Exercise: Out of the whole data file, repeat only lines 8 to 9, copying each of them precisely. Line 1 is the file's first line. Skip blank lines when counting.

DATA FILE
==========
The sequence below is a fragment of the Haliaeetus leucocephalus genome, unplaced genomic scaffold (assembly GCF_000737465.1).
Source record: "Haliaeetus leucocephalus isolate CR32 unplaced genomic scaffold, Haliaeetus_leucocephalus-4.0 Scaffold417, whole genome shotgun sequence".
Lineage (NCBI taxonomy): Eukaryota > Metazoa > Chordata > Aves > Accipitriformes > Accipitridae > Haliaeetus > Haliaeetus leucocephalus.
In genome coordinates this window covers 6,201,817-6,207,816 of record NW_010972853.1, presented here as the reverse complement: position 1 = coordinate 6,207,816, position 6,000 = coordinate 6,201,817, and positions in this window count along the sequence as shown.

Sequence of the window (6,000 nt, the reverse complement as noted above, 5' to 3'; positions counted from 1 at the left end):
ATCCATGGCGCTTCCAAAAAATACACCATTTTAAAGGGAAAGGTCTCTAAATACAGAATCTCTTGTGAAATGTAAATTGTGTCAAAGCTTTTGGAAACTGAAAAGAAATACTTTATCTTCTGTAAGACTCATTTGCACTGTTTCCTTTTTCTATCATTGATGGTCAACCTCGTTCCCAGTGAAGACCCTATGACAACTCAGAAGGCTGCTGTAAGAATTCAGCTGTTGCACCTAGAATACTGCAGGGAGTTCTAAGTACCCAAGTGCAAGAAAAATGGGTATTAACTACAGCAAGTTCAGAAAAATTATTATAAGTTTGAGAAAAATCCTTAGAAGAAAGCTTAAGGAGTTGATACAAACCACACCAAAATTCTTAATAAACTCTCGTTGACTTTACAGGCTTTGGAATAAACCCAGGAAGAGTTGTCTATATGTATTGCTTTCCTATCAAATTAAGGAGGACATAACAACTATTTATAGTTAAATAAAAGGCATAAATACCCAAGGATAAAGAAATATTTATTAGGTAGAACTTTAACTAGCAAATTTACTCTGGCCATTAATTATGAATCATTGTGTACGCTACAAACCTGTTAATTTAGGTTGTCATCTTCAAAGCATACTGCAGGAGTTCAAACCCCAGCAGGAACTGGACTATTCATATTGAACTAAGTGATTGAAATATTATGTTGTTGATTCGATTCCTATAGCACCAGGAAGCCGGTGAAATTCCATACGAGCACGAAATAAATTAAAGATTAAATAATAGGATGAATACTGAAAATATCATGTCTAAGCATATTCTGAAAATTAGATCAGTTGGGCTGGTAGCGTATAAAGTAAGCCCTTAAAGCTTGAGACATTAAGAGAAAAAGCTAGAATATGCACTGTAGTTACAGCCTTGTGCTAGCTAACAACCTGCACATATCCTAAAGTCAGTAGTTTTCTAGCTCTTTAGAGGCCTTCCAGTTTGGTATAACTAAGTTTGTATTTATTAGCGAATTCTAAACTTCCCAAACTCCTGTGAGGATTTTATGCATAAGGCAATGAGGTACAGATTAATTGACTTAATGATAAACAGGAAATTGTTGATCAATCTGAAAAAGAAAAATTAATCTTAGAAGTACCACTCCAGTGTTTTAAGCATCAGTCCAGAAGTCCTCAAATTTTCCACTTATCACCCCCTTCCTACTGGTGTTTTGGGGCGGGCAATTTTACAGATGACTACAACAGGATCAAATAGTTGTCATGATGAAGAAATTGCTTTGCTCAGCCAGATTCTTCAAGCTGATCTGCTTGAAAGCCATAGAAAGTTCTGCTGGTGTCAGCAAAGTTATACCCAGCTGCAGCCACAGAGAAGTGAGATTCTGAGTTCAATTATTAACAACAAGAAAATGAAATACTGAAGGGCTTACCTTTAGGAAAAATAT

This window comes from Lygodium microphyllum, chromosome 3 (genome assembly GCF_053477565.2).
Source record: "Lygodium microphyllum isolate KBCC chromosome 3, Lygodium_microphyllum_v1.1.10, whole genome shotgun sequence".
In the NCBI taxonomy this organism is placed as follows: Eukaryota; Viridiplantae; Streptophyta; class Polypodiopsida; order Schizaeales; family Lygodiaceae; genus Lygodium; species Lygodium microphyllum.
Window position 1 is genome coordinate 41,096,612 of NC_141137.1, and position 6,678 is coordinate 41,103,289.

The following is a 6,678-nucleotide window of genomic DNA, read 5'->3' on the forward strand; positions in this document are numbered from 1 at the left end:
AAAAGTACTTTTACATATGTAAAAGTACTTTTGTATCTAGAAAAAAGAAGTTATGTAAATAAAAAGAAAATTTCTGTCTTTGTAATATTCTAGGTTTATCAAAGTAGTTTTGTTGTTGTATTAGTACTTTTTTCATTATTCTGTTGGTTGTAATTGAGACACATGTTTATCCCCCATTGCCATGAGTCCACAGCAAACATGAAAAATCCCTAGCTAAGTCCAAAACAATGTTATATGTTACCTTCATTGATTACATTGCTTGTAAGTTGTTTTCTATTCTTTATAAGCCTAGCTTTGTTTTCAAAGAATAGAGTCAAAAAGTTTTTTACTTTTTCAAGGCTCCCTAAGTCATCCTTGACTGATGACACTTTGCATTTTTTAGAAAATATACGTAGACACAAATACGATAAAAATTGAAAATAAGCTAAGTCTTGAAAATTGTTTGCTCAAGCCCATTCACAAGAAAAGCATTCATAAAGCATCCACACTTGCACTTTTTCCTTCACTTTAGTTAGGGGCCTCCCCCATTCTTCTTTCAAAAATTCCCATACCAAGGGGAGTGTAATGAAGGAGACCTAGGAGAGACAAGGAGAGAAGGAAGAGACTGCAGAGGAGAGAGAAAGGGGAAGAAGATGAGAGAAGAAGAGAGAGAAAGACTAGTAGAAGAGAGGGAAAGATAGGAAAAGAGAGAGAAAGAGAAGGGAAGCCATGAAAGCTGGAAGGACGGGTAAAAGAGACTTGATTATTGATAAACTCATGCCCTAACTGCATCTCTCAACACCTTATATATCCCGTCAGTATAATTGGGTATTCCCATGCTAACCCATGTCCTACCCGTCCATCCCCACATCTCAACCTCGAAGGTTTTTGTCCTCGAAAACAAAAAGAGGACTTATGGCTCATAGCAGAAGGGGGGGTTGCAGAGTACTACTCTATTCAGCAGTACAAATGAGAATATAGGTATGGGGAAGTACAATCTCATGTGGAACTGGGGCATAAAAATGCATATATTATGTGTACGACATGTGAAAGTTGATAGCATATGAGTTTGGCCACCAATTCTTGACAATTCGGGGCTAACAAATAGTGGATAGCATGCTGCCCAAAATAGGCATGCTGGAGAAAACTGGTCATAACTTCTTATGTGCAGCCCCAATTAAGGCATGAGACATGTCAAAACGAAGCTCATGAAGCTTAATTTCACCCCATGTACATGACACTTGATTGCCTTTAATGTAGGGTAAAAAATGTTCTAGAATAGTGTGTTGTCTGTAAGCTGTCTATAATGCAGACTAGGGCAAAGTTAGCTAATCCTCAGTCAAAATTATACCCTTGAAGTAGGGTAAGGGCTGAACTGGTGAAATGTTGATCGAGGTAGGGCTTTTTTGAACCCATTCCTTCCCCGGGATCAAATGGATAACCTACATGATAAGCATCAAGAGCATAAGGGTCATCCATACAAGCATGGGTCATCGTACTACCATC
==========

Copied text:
Source record: "Lygodium microphyllum isolate KBCC chromosome 3, Lygodium_microphyllum_v1.1.10, whole genome shotgun sequence".
In the NCBI taxonomy this organism is placed as follows: Eukaryota; Viridiplantae; Streptophyta; class Polypodiopsida; order Schizaeales; family Lygodiaceae; genus Lygodium; species Lygodium microphyllum.